By Janelle Paul, M.S., CCC-SLP, Supervisor of Specialized Services, Catapult Learning
Earlier in the month, I wrote about caring for your teacher voice in Part I of my blog highlighting National Better Hearing & Speech Month. But it wouldn’t be Better Hearing and Speech Month without some tips about hearing health/safety! I’d like to share a little information about noise-induced hearing loss, which is completely preventable.
Noise-induced hearing loss occurs when extreme or excessive noise has caused permanent loss of hearing that was once intact. This can be caused by prolonged or frequent exposure over time or a single intense sound. According to the CDC in 2013, 26 million adults aged 20–69 and 5.2 million children/adolescents have suffered permanent hearing loss due to extreme noise exposure. Noise-induced hearing loss is permanent and often develops gradually, which may make it difficult for the individual to even realize his/her hearing is impaired.
How loud is too loud?
According to the American Speech-Language Hearing Association (ASHA), loud sounds at 85dB or above can be damaging to your hearing. To give you a sense of what 85dB sounds like, the ASHA chart below depicts the noise level of everyday sounds.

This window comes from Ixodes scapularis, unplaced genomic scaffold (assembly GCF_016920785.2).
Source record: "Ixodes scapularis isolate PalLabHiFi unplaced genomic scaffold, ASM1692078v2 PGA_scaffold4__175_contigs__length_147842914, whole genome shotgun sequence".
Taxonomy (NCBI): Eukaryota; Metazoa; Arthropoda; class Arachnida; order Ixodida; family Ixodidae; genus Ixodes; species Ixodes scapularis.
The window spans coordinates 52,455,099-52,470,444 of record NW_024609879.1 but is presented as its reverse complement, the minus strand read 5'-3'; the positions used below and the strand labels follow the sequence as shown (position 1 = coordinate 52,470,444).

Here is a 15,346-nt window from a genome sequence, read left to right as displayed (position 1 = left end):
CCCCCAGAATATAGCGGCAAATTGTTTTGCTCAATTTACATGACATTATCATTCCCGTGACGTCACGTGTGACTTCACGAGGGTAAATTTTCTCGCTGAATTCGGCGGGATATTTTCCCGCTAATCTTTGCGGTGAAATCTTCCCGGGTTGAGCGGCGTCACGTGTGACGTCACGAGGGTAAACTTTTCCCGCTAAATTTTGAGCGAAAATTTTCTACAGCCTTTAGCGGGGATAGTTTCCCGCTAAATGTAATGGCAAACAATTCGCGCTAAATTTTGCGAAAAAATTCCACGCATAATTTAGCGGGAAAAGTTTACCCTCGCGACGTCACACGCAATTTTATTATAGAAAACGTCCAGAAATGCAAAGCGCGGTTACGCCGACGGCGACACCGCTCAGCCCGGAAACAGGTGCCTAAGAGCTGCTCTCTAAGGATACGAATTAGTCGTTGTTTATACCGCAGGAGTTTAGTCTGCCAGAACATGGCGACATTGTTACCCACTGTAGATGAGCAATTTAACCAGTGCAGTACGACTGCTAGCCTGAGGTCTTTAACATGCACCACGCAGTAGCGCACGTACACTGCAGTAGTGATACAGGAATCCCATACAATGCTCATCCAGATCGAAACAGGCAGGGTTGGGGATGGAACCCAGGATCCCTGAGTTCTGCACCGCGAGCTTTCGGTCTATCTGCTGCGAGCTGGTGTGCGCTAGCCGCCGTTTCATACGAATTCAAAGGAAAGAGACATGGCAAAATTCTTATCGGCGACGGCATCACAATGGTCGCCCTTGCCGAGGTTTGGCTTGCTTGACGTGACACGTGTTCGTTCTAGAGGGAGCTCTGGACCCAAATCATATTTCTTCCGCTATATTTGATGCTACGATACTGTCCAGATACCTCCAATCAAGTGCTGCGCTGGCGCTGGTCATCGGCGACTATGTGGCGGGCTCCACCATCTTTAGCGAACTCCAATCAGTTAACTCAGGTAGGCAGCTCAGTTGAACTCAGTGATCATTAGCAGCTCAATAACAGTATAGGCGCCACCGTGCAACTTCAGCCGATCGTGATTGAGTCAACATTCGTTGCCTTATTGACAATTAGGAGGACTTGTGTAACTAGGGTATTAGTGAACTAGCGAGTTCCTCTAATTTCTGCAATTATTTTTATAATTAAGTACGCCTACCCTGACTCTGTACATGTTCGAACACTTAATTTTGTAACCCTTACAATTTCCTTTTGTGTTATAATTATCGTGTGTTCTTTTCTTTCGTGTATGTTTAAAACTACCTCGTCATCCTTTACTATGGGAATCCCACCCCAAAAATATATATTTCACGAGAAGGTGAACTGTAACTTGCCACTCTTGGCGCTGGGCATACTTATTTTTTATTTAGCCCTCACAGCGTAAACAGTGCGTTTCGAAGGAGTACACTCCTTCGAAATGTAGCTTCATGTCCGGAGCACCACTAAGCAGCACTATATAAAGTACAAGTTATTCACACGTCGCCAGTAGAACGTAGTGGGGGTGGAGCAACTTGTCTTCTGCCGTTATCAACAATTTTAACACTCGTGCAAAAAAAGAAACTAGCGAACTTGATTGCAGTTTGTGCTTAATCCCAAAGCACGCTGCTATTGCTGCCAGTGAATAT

ASHA also notes these signs that a noise is too loud:
- You need to raise your voice in order to be heard by someone close-by.
- The noise feels painful or hurts your ears.
- Even if it lasts temporarily, you notice a buzzing or ringing sound.
- After leaving the noisy environment, you notice that you cannot hear as well or sounds are muffled for several hours.
- When listening to headphones, you cannot hear anything else around you.
Here are some tips for practicing safe listening from ASHA:
- Be aware of noise levels and which noises may cause damage to your hearing.
- Avoid environments or settings where loud noises frequently occur (when possible).
- Wear hearing protection in noisy environments (g., headphones, earplugs).
- Avoid standing near speakers or the sources of loud sounds.
- If you suspect possible hearing loss, check in with your doctor or have your hearing tested.
- Turn the volume down when wearing headphones or earbuds – Can’t hear anything around you? Then your music is too loud!
- Take noiseless breaks when listening to music, using loud equipment, or being in a loud environment for extended periods of time.
- Look into volume-limiting software or volume limiting headphones.
I hope the information and suggestions provided in both this blog and my previous blog have been helpful!
Written by Janelle Paul, M.S., CCC-SLP, Supervisor of Specialized Services, Catapult Learning